Here are a few of the predictions:


The trees on which America’s favorite fruit grows need a certain period of winter chill to produce economically viable yields. Rising temperatures are disrupting the apple-growing season and causing apple trees to bear their fruit sooner. Rising winter temperatures will most likely force apple farmers to breed new cultivars that require lower chilling temperatures, which might affect yields and taste.


90% of avocados grown in the U.S. come from California, and 79% of avocados in the U.S. are imported from Mexico. One pound of avocados requires 72 gallons of water to grow. Due to drought and increased costs of water, the cost of growing has increased significantly. Predictions are that the cost of avocados will continue to rise as water supplies become less predictable.


The Cavendish banana, which is the commercially grown version sold in supermarkets, has been under a devastating attack by the Panama disease,  which taints the soil in which banana trees are grown. The fungus is rapidly spreading throughout Africa and Asia and could spread more rapidly as climate change encourages spread of the pathogens. According to experts, if the fungus spreads to South America, banana lovers can say goodbye to this staple unless scientists succeed in breeding a new, pathogen-resistant variety.


In the early 1990s, the fungal disease called witch’s broom knocked out 80% of Brazil’s total cocoa output. Today, scientists fear that fungal diseases could send the cocoa bean into extinction because of the plant’s limited genetic variation. The projected higher temperatures in West Africa also pose a significant threat.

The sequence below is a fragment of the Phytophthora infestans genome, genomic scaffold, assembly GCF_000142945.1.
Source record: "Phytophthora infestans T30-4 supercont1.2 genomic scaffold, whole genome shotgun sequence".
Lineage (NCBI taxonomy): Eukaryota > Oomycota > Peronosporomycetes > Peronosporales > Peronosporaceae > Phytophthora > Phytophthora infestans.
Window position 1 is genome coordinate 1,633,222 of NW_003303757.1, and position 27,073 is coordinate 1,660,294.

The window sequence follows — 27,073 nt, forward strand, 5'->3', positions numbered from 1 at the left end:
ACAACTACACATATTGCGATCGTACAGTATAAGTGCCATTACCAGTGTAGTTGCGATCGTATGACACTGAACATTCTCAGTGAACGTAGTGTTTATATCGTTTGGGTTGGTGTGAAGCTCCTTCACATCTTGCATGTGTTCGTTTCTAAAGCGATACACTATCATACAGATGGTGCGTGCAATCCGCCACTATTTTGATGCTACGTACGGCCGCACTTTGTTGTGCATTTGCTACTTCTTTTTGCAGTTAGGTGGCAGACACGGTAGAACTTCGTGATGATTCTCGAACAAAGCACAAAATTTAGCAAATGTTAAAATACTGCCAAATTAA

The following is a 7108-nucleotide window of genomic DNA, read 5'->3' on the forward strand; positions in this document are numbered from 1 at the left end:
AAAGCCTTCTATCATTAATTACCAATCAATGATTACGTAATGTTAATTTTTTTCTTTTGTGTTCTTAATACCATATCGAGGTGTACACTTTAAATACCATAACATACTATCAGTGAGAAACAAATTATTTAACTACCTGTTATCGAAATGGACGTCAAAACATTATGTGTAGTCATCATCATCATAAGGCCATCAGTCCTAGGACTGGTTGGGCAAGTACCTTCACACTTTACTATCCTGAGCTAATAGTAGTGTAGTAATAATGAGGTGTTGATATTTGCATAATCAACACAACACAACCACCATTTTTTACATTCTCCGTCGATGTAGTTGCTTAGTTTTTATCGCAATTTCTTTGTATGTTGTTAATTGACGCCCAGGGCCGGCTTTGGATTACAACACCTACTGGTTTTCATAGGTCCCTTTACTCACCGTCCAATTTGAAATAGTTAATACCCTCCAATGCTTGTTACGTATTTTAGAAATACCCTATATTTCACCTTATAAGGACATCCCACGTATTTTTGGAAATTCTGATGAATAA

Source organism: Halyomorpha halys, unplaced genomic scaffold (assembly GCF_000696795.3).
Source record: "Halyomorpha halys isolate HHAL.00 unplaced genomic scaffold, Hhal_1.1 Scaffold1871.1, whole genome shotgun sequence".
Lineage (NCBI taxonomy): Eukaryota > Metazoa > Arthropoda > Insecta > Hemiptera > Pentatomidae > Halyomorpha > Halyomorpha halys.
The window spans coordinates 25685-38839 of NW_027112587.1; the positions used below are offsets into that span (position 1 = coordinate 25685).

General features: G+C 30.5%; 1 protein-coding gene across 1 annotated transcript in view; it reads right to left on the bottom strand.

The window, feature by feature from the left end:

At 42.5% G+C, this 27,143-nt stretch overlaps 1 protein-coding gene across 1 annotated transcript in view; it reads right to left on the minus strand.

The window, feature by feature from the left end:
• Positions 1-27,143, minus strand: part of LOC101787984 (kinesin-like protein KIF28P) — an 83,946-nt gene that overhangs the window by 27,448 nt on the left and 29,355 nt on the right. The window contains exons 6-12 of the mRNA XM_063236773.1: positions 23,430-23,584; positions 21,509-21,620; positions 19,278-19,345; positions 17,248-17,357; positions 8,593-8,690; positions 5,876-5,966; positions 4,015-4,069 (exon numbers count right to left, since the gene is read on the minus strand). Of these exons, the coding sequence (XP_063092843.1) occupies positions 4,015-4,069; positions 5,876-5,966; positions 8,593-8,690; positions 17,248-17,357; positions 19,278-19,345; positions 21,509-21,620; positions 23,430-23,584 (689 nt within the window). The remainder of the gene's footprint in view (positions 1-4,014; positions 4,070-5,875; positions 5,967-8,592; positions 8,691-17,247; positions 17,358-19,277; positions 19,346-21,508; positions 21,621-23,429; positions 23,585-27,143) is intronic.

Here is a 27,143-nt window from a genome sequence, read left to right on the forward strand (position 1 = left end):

Researchers predict that by 2050, up to 80% of the land area suitable for growing coffee—particularly in Brazil and parts of Central America—could become unsuitable for growing due to higher temperatures and changing rainfall patterns, all of which would pose a risk to the global coffee supply chain.


As global warming progresses, corn yields in the U.S. (now at 300 million tons produced each year in the U.S. alone or 30% of farmland) could decrease by 30 to 46 percent and even up to 63 to 82 percent if faster warming rates occur. Corn is everywhere in the American food chain. From feed for beef, chicken, and pork to ingredients derived from the corn kernel that are used in a multitude of processed foods—Ingredients like corn syrup, corn oil, corn starch, ascorbic acid, acetic acid, citric acid, and more.


The documented decline and large-scale disappearance of honeybees linked to pesticide use and climate change points to the decline or total loss of honey production in the future.


Water and hops, the main ingredients in beer production, are under threat by the changing climate. Warming winters are producing earlier and decreased yields of hops. The National Resources Defense Council warns that between 2030 and 2050 the difficulty in accessing freshwater is “anticipated to be significant in the major agricultural and urban areas throughout the nation.”


Studies are beginning to show that temperatures in California’s wine-producing regions, like the Napa Valley and Sonoma, are becoming too high to grow wine grapes. Predictions of production loss in California over the next fifty years come in as high as a potential 85% decrease. In France, extreme weather, like hailstorms, drought, and heavy rain, are threatening the viability of some of the country’s most iconic wine producers.